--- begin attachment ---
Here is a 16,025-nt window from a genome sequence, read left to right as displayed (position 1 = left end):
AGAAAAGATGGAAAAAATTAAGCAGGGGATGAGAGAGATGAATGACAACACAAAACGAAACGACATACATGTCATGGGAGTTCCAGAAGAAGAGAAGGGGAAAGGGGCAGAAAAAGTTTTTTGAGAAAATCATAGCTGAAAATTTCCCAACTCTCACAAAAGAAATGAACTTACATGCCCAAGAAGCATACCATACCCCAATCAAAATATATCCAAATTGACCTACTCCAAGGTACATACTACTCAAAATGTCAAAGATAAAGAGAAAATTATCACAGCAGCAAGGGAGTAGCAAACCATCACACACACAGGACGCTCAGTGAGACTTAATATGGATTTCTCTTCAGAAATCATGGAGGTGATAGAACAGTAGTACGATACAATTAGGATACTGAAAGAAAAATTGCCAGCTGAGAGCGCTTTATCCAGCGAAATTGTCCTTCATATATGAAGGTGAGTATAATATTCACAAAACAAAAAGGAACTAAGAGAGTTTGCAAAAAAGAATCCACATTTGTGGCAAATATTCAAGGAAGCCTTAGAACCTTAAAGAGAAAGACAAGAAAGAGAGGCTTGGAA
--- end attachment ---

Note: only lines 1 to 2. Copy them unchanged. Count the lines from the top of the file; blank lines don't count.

Here is a 16,025-nt window from a genome sequence, read left to right as displayed (position 1 = left end):
AGAAAAGATGGAAAAAATTAAGCAGGGGATGAGAGAGATGAATGACAACACAAAACGAAACGACATACATGTCATGGGAGTTCCAGAAGAAGAGAAGGGGAAAGGGGCAGAAAAAGTTTTTTGAGAAAATCATAGCTGAAAATTTCCCAACTCTCACAAAAGAAATGAACTTACATGCCCAAGAAGCATACCATACCCCAATCAAAATATATCCAAATTGACCTACTCCAAGGTACATACTACTCAAAATGTCAAAGATAAAGAGAAAATTATCACAGCAGCAAGGGAGTAGCAAACCATCACACACACAGGACGCTCAGTGAGACTTAATATGGATTTCTCTTCAGAAATCATGGAGGTGATAGAACAGTAGTACGATACAATTAGGATACTGAAAGAAAAATTGCCAGCTGAGAGCGCTTTATCCAGCGAAATTGTCCTTCATATATGAAGGTGAGTATAATATTCACAAAACAAAAAGGAACTAAGAGAGTTTGCAAAAAAGAATCCACATTTGTGGCAAATATTCAAGGAAGCCTTAGAACCTTAAAGAGAAAGACAAGAAAGAGAGGCTTGGAA